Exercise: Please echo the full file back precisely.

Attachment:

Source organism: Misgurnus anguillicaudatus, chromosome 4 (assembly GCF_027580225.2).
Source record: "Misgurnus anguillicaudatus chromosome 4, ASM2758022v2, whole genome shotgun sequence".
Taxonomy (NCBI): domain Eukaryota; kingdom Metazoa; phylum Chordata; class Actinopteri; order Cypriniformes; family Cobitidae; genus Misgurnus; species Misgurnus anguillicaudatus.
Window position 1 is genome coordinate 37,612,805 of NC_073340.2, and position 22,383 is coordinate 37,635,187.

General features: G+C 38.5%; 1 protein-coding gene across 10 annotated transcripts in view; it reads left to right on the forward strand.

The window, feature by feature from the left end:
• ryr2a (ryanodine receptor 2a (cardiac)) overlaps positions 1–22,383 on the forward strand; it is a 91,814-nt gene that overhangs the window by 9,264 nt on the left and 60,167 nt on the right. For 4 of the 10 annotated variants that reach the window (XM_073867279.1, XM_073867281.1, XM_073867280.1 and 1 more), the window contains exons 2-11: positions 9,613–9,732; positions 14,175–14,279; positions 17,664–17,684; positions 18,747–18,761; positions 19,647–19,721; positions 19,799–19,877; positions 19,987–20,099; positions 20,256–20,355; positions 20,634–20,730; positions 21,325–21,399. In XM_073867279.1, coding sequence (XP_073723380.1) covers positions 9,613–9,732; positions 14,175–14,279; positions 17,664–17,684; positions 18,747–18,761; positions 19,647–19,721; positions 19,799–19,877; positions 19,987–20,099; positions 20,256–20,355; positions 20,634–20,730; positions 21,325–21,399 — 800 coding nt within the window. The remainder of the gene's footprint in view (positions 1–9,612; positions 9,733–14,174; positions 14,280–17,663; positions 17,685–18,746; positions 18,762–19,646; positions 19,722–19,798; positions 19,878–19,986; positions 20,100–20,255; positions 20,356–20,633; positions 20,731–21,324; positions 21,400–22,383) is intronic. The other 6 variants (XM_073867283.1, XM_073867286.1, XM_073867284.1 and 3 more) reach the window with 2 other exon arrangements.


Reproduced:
Source organism: Misgurnus anguillicaudatus, chromosome 4 (assembly GCF_027580225.2).
Source record: "Misgurnus anguillicaudatus chromosome 4, ASM2758022v2, whole genome shotgun sequence".
Taxonomy (NCBI): domain Eukaryota; kingdom Metazoa; phylum Chordata; class Actinopteri; order Cypriniformes; family Cobitidae; genus Misgurnus; species Misgurnus anguillicaudatus.
Window position 1 is genome coordinate 37,612,805 of NC_073340.2, and position 22,383 is coordinate 37,635,187.

General features: G+C 38.5%; 1 protein-coding gene across 10 annotated transcripts in view; it reads left to right on the forward strand.

The window, feature by feature from the left end:
• ryr2a (ryanodine receptor 2a (cardiac)) overlaps positions 1–22,383 on the forward strand; it is a 91,814-nt gene that overhangs the window by 9,264 nt on the left and 60,167 nt on the right. For 4 of the 10 annotated variants that reach the window (XM_073867279.1, XM_073867281.1, XM_073867280.1 and 1 more), the window contains exons 2-11: positions 9,613–9,732; positions 14,175–14,279; positions 17,664–17,684; positions 18,747–18,761; positions 19,647–19,721; positions 19,799–19,877; positions 19,987–20,099; positions 20,256–20,355; positions 20,634–20,730; positions 21,325–21,399. In XM_073867279.1, coding sequence (XP_073723380.1) covers positions 9,613–9,732; positions 14,175–14,279; positions 17,664–17,684; positions 18,747–18,761; positions 19,647–19,721; positions 19,799–19,877; positions 19,987–20,099; positions 20,256–20,355; positions 20,634–20,730; positions 21,325–21,399 — 800 coding nt within the window. The remainder of the gene's footprint in view (positions 1–9,612; positions 9,733–14,174; positions 14,280–17,663; positions 17,685–18,746; positions 18,762–19,646; positions 19,722–19,798; positions 19,878–19,986; positions 20,100–20,255; positions 20,356–20,633; positions 20,731–21,324; positions 21,400–22,383) is intronic. The other 6 variants (XM_073867283.1, XM_073867286.1, XM_073867284.1 and 3 more) reach the window with 2 other exon arrangements.